Then, move on fairly quickly and tell her that you were disappointed in her reaction and hope that she will feel more confident about herself and you if a similar situation happens in the future.Then, move to the big issue: You were told she said you were an idiot. That implies that she dislikes you, doesn’t respect you and thinks others would care so little about the impact of that kind of discourtesy, that she could get by with it.Here is where I would react differently than some might. I don’t see any reason to push this issue very much. If she truly feels that badly about you, this conversation won’t change her mind. If she doesn’t she’ll probably be apologizing profusely anyway.So, try this approach: Remind her that when you work in a close environment all of you have to be respectful of each other. You wouldn’t describe her that way and she shouldn’t describe you or others that way.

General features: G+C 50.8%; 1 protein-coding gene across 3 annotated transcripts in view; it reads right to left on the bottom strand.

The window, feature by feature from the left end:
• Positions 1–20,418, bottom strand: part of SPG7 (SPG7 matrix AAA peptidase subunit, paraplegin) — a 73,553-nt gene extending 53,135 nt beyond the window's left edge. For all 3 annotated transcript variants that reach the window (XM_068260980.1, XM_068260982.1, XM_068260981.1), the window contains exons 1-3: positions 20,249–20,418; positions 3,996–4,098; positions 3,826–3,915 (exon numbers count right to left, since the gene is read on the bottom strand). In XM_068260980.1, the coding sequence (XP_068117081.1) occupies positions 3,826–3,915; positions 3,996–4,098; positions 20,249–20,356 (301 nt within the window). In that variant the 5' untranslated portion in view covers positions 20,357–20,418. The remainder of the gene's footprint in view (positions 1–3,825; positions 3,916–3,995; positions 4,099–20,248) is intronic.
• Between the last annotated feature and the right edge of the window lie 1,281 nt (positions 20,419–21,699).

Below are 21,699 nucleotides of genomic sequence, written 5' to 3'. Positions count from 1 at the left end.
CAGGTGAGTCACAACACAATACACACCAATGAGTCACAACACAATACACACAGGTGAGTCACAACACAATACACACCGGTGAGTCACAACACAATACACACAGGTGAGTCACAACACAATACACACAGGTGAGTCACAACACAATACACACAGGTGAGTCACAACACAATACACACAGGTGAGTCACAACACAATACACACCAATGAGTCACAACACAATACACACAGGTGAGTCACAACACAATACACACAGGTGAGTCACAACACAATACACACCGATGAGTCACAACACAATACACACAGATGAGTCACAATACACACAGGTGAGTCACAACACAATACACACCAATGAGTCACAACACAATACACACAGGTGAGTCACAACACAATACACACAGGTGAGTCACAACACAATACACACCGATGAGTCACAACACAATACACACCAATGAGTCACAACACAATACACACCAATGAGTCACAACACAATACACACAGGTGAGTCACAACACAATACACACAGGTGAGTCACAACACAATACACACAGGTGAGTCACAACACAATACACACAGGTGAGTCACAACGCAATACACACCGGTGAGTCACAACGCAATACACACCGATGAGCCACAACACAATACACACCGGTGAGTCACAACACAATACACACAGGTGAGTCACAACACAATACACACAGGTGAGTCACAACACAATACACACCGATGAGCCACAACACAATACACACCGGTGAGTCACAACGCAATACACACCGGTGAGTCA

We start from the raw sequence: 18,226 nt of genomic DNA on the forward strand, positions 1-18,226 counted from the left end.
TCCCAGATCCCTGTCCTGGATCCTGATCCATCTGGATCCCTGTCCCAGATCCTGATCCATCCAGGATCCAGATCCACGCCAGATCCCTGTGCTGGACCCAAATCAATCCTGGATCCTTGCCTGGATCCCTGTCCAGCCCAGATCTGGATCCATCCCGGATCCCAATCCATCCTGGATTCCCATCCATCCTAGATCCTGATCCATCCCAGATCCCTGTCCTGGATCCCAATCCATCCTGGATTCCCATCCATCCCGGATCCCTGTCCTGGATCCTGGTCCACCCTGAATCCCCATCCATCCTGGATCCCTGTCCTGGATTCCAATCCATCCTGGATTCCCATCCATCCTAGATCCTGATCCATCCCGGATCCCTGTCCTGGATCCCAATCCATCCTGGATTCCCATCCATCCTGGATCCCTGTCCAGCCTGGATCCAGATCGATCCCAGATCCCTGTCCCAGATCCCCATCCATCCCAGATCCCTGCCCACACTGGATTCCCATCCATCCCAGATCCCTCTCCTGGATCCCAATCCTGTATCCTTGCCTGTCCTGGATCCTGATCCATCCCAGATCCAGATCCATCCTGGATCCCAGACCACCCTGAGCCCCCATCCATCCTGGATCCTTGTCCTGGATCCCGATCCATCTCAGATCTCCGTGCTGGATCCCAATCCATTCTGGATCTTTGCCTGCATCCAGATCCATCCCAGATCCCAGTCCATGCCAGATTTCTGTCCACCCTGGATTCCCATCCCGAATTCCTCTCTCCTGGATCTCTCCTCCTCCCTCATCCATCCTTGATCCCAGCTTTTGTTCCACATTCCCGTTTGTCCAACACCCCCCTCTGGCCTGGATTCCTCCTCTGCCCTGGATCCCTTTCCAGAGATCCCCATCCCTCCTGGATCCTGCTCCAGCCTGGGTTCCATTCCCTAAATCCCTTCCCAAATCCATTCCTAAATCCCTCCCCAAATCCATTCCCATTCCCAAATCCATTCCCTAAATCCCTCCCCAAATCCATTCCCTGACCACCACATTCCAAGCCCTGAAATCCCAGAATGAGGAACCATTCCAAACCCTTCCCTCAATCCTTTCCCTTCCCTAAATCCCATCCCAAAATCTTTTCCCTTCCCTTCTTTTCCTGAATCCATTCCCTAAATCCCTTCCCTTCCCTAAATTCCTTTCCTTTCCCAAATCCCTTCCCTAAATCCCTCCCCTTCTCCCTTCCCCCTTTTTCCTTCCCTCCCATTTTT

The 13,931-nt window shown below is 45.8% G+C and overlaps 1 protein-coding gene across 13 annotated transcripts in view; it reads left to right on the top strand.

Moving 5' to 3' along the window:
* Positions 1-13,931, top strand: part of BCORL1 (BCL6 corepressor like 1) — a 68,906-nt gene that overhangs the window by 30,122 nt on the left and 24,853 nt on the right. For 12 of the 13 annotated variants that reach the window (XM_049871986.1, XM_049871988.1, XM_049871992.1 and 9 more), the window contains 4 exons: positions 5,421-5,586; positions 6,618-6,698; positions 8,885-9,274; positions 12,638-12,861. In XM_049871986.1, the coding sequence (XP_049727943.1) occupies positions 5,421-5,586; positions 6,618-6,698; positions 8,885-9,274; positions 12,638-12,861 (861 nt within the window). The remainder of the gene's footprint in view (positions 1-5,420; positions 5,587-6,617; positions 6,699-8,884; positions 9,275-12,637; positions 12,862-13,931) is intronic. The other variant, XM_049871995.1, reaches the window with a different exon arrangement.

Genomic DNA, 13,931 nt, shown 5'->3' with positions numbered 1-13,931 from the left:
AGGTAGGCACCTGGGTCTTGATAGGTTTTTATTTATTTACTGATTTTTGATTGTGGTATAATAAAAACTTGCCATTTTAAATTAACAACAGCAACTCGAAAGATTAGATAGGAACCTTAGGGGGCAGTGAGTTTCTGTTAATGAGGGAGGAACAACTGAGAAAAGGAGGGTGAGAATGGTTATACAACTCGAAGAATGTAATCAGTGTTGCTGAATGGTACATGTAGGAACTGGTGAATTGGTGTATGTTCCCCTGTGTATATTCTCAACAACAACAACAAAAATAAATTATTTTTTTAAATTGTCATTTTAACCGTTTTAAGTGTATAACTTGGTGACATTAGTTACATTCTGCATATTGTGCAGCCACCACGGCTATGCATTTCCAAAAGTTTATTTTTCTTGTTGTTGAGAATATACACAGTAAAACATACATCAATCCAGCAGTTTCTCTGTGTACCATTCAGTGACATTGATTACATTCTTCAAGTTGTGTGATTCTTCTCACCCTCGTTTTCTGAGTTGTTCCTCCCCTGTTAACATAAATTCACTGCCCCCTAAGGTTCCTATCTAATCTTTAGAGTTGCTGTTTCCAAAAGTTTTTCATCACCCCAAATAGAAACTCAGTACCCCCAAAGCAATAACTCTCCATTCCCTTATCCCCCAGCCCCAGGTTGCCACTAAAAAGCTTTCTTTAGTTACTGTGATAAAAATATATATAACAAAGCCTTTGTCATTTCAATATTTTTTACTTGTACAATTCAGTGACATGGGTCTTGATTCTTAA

You may want to use the phrase I often use: We don’t own your attitude, but your paycheck rents your behavior and performance. Say again that you were disappointed that she thought it was OK to say something that hurtful about you. (Don’t worry about saying hurtful. That’s a good word and sometimes gets the point across better than pretending it didn’t hurt!) Whatever she says in reply, you can say that one reason you are meeting with her is to make sure she knows that no matter how frustrated she is, she is expected to talk courteously about other employees including other managers.